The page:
Growing up, I considered parenting to be an inheritable skill. You are automatically appointed to this job when you give birth and the skills just come naturally to you. You are supposed to magically understand every single want and need of your child.
"Our parents know what's best for us" is a phrase we have become accustomed to hearing. But, as I grew older, the edges of this line seemed to blur.
When I was younger, my parents would be the first person I would go to for learning anything new. To me, they seemed to know and understand everything. This perception changed with time. I was introduced to the internet and slowly I realised there were certain topics on which other people had slightly advanced knowledge than my parents. And that is completely fine. Having this feeling is not a form of disrespect in any way. It's just that my veil lifted from the idea that my parents know everything about everything. With this, I also encountered the harsh reality that maybe our parents, even with the best of intentions, do not always know what is best for us.
Sanjana Lamia, 23, and soon-to-be graduate, resonates with this sentiment. "It is not possible for our parents to know everything. For example, they don't and cannot know what career will be best for me. I, myself, can be the best judge of what will bring me happiness in life," says Sanjana. But in a lot of cases, expression of such sentiments is not taken in a good way by our society or parents themselves.
As I started to near the parenting age myself, I looked for all the natural parenting skills I was supposed to magically acquire but they were nowhere to be found. It hit me that parenting is an art form and just like every art it requires practice and you learn through trial and error. But, you need to learn. That's the core part we seem to forget sometimes and hold this foolish idea that just by giving birth we will be indulged with the necessary skills required to raise a child and possess the skills to know what is right for that child.
"I became a mother at a very young age. At first, I was paranoid about my child getting hurt or falling sick and not being able to meet his needs. It got better gradually with time and parenthood became less intimidating after my second child was born," shares Chaman Afroz, a mother of two.
If we look at Bangladesh, from a young age, we are taught to be many things. We are taught to be good children, obedient students, and proper partners to our significant others. But, one thing we never care to learn is parenting. Movies and TV shows sometimes show us that when you hold a baby in your arms for the very first time, you magically acquire all the parental skills. This whole concept is harmful because when a lot of new parents feel helpless about parenting, they might think that there is some inherent fault within them for not naturally knowing what to do, it might even deter them from seeking help. Sure, as you see your baby for the very first time, your parental instinct to protect the child kicks in. But, in this modern and complex world, that is just not enough anymore.
Unfortunately, although parenting is one of the most important jobs in the world, most of us are thrown into parenthood without much knowledge as to what to do. A lot of the time, we can take great care of a baby by always feeding them on time and getting them all the things they want. But, more often than not, the emotional needs of the child are kept out of this equation.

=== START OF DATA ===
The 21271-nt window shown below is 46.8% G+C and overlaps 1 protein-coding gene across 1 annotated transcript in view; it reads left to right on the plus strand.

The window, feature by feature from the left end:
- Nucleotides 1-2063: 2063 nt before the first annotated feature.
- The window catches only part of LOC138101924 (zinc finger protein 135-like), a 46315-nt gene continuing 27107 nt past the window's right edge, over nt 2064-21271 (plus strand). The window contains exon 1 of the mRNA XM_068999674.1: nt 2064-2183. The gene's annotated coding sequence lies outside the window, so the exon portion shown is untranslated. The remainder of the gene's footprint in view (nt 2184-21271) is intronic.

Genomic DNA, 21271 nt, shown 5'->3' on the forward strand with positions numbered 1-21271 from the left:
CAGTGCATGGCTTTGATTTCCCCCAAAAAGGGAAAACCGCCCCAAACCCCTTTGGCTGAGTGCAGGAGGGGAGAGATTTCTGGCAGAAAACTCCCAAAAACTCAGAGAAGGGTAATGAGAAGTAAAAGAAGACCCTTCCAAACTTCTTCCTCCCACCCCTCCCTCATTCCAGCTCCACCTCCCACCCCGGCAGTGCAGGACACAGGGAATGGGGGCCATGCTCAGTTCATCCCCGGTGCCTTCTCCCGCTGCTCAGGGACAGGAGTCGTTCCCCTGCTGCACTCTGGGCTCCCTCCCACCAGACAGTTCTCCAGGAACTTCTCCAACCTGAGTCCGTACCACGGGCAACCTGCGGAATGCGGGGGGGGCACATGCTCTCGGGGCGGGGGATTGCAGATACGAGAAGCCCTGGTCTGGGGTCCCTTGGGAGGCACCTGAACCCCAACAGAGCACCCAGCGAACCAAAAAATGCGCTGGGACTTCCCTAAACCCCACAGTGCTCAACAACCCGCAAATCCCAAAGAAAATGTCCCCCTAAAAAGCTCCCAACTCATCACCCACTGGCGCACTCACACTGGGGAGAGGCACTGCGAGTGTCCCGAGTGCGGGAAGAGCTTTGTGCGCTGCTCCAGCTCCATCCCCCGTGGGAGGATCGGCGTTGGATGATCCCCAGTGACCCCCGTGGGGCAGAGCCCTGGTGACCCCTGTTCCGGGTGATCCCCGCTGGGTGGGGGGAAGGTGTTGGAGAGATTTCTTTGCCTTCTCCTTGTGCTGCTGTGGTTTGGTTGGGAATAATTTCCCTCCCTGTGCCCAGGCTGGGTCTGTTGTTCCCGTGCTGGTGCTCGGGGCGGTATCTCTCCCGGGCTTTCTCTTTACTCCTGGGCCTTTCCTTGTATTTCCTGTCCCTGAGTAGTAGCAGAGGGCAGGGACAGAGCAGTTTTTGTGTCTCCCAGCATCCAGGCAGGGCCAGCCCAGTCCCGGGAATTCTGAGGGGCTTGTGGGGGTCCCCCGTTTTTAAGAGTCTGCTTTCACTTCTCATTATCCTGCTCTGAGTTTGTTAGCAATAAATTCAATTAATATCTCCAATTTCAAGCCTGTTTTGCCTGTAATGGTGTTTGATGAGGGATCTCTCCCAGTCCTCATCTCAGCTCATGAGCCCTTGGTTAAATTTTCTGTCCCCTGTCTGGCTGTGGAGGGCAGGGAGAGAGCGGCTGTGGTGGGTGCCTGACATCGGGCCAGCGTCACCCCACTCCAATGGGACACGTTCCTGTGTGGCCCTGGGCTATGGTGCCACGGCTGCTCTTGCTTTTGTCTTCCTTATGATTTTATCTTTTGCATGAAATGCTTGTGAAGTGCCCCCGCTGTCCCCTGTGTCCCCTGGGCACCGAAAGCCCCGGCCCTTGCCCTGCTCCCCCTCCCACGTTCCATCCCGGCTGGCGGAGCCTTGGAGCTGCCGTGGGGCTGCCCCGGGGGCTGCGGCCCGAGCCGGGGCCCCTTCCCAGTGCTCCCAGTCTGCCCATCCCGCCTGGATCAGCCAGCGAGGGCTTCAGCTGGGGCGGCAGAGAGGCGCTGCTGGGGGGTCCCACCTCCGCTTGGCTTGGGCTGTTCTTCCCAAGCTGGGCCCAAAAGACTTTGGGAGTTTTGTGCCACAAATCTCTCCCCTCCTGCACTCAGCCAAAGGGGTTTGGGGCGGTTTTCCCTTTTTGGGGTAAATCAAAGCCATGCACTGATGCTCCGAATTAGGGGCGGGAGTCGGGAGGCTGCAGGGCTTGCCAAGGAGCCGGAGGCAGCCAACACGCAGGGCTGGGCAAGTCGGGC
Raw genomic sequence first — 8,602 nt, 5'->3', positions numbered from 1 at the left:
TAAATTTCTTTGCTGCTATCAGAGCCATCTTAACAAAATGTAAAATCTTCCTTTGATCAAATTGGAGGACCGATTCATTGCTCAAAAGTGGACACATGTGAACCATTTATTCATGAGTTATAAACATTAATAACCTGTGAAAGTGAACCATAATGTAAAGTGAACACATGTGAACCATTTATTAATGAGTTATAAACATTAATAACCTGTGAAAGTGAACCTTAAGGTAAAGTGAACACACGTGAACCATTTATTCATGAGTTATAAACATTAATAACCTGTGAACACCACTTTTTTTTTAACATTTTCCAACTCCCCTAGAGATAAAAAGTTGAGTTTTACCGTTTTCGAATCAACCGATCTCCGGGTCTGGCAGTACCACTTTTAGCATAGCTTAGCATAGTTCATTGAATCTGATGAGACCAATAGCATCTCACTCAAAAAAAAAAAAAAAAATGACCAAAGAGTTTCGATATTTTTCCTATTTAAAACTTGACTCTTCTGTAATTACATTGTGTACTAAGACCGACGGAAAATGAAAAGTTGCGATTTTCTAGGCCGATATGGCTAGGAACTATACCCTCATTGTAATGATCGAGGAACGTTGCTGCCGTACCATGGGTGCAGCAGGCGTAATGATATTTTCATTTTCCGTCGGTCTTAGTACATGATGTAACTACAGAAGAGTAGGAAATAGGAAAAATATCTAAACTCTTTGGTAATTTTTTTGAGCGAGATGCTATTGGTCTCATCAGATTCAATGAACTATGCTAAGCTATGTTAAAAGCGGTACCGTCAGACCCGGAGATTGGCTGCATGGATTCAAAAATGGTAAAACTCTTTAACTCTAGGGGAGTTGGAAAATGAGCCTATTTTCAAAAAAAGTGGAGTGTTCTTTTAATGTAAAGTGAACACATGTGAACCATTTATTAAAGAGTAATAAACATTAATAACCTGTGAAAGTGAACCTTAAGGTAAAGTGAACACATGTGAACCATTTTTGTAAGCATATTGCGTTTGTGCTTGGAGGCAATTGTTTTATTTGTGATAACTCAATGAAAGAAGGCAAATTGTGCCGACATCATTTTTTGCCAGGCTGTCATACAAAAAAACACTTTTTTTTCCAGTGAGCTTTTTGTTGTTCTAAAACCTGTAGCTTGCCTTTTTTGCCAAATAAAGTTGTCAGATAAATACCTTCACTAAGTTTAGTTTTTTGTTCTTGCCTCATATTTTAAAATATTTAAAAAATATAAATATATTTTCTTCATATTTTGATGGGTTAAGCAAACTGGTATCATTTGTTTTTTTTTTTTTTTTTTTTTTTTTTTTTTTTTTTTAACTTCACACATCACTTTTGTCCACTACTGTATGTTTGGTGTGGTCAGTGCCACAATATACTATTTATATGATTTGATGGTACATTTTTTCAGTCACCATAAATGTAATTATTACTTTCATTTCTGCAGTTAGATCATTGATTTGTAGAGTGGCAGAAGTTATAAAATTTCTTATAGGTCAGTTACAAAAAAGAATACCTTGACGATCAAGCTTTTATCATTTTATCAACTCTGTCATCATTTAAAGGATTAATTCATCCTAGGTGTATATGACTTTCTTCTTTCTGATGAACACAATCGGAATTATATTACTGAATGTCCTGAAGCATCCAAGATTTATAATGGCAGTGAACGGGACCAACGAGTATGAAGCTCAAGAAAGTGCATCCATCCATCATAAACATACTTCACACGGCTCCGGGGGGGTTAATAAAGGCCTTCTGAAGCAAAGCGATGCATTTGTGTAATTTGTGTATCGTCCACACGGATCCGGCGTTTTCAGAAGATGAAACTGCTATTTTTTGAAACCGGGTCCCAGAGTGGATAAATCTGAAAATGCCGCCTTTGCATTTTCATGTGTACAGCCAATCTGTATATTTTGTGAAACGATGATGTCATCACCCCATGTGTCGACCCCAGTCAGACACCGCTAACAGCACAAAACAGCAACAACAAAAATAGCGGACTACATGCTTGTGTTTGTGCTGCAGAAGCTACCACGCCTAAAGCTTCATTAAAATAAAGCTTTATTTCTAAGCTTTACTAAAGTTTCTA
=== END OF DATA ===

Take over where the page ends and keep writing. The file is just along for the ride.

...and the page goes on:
"Taking care of a baby takes a great toll on your physical health. I had to stay up nights feeding and changing diapers. But, to be honest, it seemed more straightforward than raising a teenager. I never know the right thing to do. I wish there was a book with all the guidelines as to what to do," comments *Mehrin Akhter, another mother of two, with one of them being the aforementioned teenager.
Sadly, apart from the myriad of self-help books titled "Guide to Parenting", there is no one-stop solution containing all the required information to transform one into a "good parent". And, maybe it's time we steer clear from this idea of a "good" or "perfect" parent and start to see them as human beings who can make mistakes just like us. Only then can you create a room for understanding each other.
Most of the parents I spoke to for writing this article did not have much prior knowledge about raising children. It was an art that they picked up along the way and got better at it with time. They also agreed that having some prior knowledge would have been of immense help on this journey. "If I was given some guidelines as to how to take care of a child, it would have definitely helped me communicate better with my daughter and lead to fewer disagreements between us," says *Yasmin Begum, a mother of a graduating daughter.
With the increase in sexual violence towards women in Bangladesh, this issue of parenting becomes all the more important. Along with all the many important lessons our youths are provided with, they should also be made to realise the importance of being responsible for another human being so that they can also have the agency to decide if they want to take on such responsibility.
We have heard phrases such as "You will understand everything once you become a parent yourself" from our elders. But, for such an important job as parenting, can we afford to learn it on the spot?
*Names have been changed for privacy
Tasnim Odrika has only one personality trait and that is cats. Share ideas for new personality traits with her at email@example.com